Vltava Embankments


The Vltava stretches along the entire Prague and dozens of kilometers beyond its area. Therefore, the embankments run through the entire city and reach 30 km in total.

They attract not only tourists but also local people, especially in the center. Here, they can take their minds off the endless bustle of the city, enjoy the wonderful view of the river and breathe the fresh air.

Along the embankments, there are also floating restaurants and seaside cafés. People also hold festivals and celebrations in this place.




Prague Zoological Garden, or Zoo Praha, is the largest zoo in the Czech Republic. It is also considered one of the best zoos in the world. It was founded in 1931 and is a bit distant from the center.

The zoo here is quite large. It is located on a huge hill and occupies almost its entire area – as much as 60 hectares! It took us about three hours to get our boys to meet all its inhabitants.

Today, the zoo has more than 5,000 animals and almost 700 different species. The boys were truly excited to see so many animals in one place. Many representatives of this “garden” came to us, and we were happy to take photos with them.

The zoo is divided into 12 pavilions – 12 separate habitats. Thus, huge hippopotami live in the Hippopotamus Pavilion, and in the Salamander House, we met a lot of different lizards.

The Indonesian Jungle Pavilion was of particular delight. It is a two-story glazed structure with various tropical inhabitants.

The employees have recreated the authentic tropic environment quite naturally. The entire area has a lot of jungle plants, monkeys and marmosets jumped over the tree branches, birds and bats flew over our heads, and the speakers thundered waterfall sounds. At the same time, there are no fences in this part, so we could interact with animals personally.

The area with rocks that was inhabited by wild goats was also curious. We have long watched how the goats deftly jumped from one place to another, kept the necessary balance and didn’t fall down!

Zoo Praha strives to defy the stereotype that zoo animals live in captivity and feel unhappy. Many of them live not in roomless cages but in huge enclosures: they can run, play and lead a lifestyle that is natural for them.

Moreover, the mission of the zoo is to conserve endangered species. Thus, 144 of the species living here are critically endangered. These are such species as giant tortoise, gavial, flamingo, Przewalski’s horse and others.


The Statue of Franz Kafka


Of course, the large cultural center of Prague is full of different monuments to outstanding historical characters.

Walking along the streets, we saw one of the most controversial monuments, the Statue of Franz Kafka. It was erected in 2003 by Jaroslav Róna, a Czech sculptor. A sculpture concept is a man sitting on a huge empty suit and pointing the way.

The author’s idea is still unknown to this day. Some people believe that the man on the suit is Kafka himself – always a wanderer, a pilgrim in his own life. Others think that it is the character of his novel called “Description of a Struggle”.

Multiple interpretations are exactly what describes the style of Kafka, whose stories absorbed readers’ minds but never offered plain answers to their questions.


The Head of Franz Kafka


At some distance from the previous sculpture, there is another Kafka monument.

The giant head of the writer drew our attention already from afar.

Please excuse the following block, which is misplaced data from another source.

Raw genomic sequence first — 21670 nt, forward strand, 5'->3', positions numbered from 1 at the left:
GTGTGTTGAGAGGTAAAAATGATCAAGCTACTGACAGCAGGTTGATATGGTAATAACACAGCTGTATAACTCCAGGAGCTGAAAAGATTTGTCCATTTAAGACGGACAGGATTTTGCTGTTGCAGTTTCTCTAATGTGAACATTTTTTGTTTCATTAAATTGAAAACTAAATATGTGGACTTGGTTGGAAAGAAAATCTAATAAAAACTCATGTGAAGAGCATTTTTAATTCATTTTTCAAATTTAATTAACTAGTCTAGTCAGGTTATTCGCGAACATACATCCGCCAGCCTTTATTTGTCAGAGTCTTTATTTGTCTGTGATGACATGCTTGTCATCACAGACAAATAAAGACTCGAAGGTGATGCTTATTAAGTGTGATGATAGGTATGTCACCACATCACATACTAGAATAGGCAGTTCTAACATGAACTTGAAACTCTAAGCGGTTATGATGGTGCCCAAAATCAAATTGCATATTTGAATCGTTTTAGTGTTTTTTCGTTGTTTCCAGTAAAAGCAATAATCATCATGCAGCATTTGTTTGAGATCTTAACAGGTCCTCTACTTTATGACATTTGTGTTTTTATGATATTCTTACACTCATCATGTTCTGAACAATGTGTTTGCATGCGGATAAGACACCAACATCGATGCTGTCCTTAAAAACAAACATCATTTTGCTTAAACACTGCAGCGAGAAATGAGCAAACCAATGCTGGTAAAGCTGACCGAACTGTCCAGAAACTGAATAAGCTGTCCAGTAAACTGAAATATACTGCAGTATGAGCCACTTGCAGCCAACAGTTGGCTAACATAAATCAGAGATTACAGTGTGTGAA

The installation is located next to a large shopping mall and looks very unusual: 42 mirror discs rotate in different directions and transform into the head of the writer from time to time.


The Memorial to the Victims of Communism


On the opposite river bank, there is another Prague star, the Memorial to the Victims of Communism.

After World War II, Czechoslovakia was under a communist regime, that was based on coercion and repression. It not only caused people’s lives to be ruined but also killed hundreds of people at the time. Communism in the Czech Republic collapsed in 1989, and 13 years later, a memorial to those who suffered from it over the decades was installed.

The installation is located on the stairs leading to the top of Petřín hill. The monument represents human statues on each of the steps.

With distance from the viewer, the statues become less and less complete: some of them lack body parts while others are fractured. These defects are how the author metaphorically depicted the destruction and suffering of people living under coerced communism.


The Metronome


The Prague Metronome is a huge installation with a height of 24 meters. Its idea is that the metronome symbolizes the rapidity of our lives, which, despite the ups and downs, runs its course.

Curiously, the site of its installation has been lying waste for almost 30 years. Previously, there was a sprawling monument to Stalin, but it had to be dismantled 7 years after its installation.  Only in 1991, the authorities decided to erect a high metronome here which is today one of the most visited locations in Prague.

Nowadays, the area around the monument is full of people for most of the year. The place allowed us to watch the capital for hours, contemplate tiny buildings of restaurants, stores and residential houses.

Young people are also frequent visitors to the place – teenagers regularly skateboard here.


Man Hanging Out


The sculpture of hanging Sigmund Freud raises the eyebrows of many tourists. It is an unusual statue hanging from a steel mast. If we did not know about the installation, we would certainly take the sculpture for a living person.

There are many interpretations of what the sculpture means. Some people even see Lenin in it. But according to the sculptor himself, the father of psychoanalysis hangs over a huge abyss, the Unconscious. This is what the psychoanalyst and psychiatrist studied throughout his whole life.